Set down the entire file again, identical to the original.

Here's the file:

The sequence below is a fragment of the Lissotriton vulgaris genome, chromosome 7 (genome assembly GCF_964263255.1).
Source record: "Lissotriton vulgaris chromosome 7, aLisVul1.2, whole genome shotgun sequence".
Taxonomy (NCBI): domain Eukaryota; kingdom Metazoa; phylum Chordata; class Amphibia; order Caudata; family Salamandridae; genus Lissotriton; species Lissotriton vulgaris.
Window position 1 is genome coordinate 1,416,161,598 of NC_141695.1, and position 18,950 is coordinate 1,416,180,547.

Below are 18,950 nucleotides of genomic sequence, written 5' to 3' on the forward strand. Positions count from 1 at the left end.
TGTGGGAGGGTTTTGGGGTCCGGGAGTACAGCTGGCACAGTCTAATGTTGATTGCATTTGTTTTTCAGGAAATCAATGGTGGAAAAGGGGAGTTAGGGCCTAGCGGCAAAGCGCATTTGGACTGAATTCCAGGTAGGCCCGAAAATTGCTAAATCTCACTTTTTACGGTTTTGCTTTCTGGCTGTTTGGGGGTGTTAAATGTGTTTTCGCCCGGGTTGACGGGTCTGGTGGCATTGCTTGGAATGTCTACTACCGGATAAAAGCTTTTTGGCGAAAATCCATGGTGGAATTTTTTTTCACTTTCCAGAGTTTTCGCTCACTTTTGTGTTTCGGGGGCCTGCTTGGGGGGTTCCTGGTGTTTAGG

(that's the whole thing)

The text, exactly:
The sequence below is a fragment of the Lissotriton vulgaris genome, chromosome 7 (genome assembly GCF_964263255.1).
Source record: "Lissotriton vulgaris chromosome 7, aLisVul1.2, whole genome shotgun sequence".
Taxonomy (NCBI): domain Eukaryota; kingdom Metazoa; phylum Chordata; class Amphibia; order Caudata; family Salamandridae; genus Lissotriton; species Lissotriton vulgaris.
Window position 1 is genome coordinate 1,416,161,598 of NC_141695.1, and position 18,950 is coordinate 1,416,180,547.

Below are 18,950 nucleotides of genomic sequence, written 5' to 3' on the forward strand. Positions count from 1 at the left end.
TGTGGGAGGGTTTTGGGGTCCGGGAGTACAGCTGGCACAGTCTAATGTTGATTGCATTTGTTTTTCAGGAAATCAATGGTGGAAAAGGGGAGTTAGGGCCTAGCGGCAAAGCGCATTTGGACTGAATTCCAGGTAGGCCCGAAAATTGCTAAATCTCACTTTTTACGGTTTTGCTTTCTGGCTGTTTGGGGGTGTTAAATGTGTTTTCGCCCGGGTTGACGGGTCTGGTGGCATTGCTTGGAATGTCTACTACCGGATAAAAGCTTTTTGGCGAAAATCCATGGTGGAATTTTTTTTCACTTTCCAGAGTTTTCGCTCACTTTTGTGTTTCGGGGGCCTGCTTGGGGGGTTCCTGGTGTTTAGG